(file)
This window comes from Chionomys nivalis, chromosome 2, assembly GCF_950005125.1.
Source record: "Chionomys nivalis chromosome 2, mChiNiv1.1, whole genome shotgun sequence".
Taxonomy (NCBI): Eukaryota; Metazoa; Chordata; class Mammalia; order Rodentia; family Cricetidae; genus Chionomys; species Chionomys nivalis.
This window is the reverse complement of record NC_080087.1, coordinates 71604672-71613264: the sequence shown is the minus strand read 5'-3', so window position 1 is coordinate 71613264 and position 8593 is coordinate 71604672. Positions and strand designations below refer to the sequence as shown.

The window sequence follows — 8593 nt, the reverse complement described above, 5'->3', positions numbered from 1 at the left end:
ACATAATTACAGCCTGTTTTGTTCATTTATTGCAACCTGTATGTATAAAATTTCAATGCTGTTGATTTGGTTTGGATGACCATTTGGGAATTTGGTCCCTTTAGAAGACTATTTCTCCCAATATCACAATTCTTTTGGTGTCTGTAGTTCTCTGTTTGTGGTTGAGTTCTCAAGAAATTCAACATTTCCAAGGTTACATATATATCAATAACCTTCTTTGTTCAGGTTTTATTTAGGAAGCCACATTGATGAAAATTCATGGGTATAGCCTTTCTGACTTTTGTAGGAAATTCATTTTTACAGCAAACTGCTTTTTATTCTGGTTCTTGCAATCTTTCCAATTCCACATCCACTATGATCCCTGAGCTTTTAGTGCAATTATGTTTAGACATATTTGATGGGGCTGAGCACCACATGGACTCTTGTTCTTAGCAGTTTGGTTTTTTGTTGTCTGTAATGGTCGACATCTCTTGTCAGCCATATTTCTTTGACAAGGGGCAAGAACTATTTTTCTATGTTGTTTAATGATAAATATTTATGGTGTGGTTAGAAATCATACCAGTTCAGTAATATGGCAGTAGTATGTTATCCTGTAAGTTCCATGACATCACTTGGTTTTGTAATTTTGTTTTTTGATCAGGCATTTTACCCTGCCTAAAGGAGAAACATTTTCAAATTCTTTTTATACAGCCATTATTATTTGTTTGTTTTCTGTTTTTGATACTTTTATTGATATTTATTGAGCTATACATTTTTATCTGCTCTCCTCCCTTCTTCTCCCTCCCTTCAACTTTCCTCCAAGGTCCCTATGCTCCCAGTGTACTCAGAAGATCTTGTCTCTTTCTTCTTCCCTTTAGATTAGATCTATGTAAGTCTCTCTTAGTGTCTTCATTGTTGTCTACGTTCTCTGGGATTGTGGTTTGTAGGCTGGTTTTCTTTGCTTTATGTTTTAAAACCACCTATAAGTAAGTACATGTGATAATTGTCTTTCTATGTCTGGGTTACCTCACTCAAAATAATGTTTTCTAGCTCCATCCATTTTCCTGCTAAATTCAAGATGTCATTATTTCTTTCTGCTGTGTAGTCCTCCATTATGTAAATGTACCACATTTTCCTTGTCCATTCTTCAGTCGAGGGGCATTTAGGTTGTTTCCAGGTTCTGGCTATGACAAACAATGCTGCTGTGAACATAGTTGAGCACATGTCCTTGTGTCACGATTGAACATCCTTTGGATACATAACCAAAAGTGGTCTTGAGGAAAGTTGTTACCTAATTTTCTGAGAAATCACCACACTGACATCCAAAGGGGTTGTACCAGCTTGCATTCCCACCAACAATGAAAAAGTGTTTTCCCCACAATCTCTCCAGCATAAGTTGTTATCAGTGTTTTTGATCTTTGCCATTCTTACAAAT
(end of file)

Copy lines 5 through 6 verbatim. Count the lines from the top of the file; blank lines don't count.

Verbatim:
The window sequence follows — 8593 nt, the reverse complement described above, 5'->3', positions numbered from 1 at the left end:
ACATAATTACAGCCTGTTTTGTTCATTTATTGCAACCTGTATGTATAAAATTTCAATGCTGTTGATTTGGTTTGGATGACCATTTGGGAATTTGGTCCCTTTAGAAGACTATTTCTCCCAATATCACAATTCTTTTGGTGTCTGTAGTTCTCTGTTTGTGGTTGAGTTCTCAAGAAATTCAACATTTCCAAGGTTACATATATATCAATAACCTTCTTTGTTCAGGTTTTATTTAGGAAGCCACATTGATGAAAATTCATGGGTATAGCCTTTCTGACTTTTGTAGGAAATTCATTTTTACAGCAAACTGCTTTTTATTCTGGTTCTTGCAATCTTTCCAATTCCACATCCACTATGATCCCTGAGCTTTTAGTGCAATTATGTTTAGACATATTTGATGGGGCTGAGCACCACATGGACTCTTGTTCTTAGCAGTTTGGTTTTTTGTTGTCTGTAATGGTCGACATCTCTTGTCAGCCATATTTCTTTGACAAGGGGCAAGAACTATTTTTCTATGTTGTTTAATGATAAATATTTATGGTGTGGTTAGAAATCATACCAGTTCAGTAATATGGCAGTAGTATGTTATCCTGTAAGTTCCATGACATCACTTGGTTTTGTAATTTTGTTTTTTGATCAGGCATTTTACCCTGCCTAAAGGAGAAACATTTTCAAATTCTTTTTATACAGCCATTATTATTTGTTTGTTTTCTGTTTTTGATACTTTTATTGATATTTATTGAGCTATACATTTTTATCTGCTCTCCTCCCTTCTTCTCCCTCCCTTCAACTTTCCTCCAAGGTCCCTATGCTCCCAGTGTACTCAGAAGATCTTGTCTCTTTCTTCTTCCCTTTAGATTAGATCTATGTAAGTCTCTCTTAGTGTCTTCATTGTTGTCTACGTTCTCTGGGATTGTGGTTTGTAGGCTGGTTTTCTTTGCTTTATGTTTTAAAACCACCTATAAGTAAGTACATGTGATAATTGTCTTTCTATGTCTGGGTTACCTCACTCAAAATAATGTTTTCTAGCTCCATCCATTTTCCTGCTAAATTCAAGATGTCATTATTTCTTTCTGCTGTGTAGTCCTCCATTATGTAAATGTACCACATTTTCCTTGTCCATTCTTCAGTCGAGGGGCATTTAGGTTGTTTCCAGGTTCTGGCTATGACAAACAATGCTGCTGTGAACATAGTTGAGCACATGTCCTTGTGTCACGATTGAACATCCTTTGGATACATAACCAAAAGTGGTCTTGAGGAAAGTTGTTACCTAATTTTCTGAGAAATCACCACACTGACATCCAAAGGGGTTGTACCAGCTTGCATTCCCACCAACAATGAAAAAGTGTTTTCCCCACAATCTCTCCAGCATAAGTTGTTATCAGTGTTTTTGATCTTTGCCATTCTTACAAAT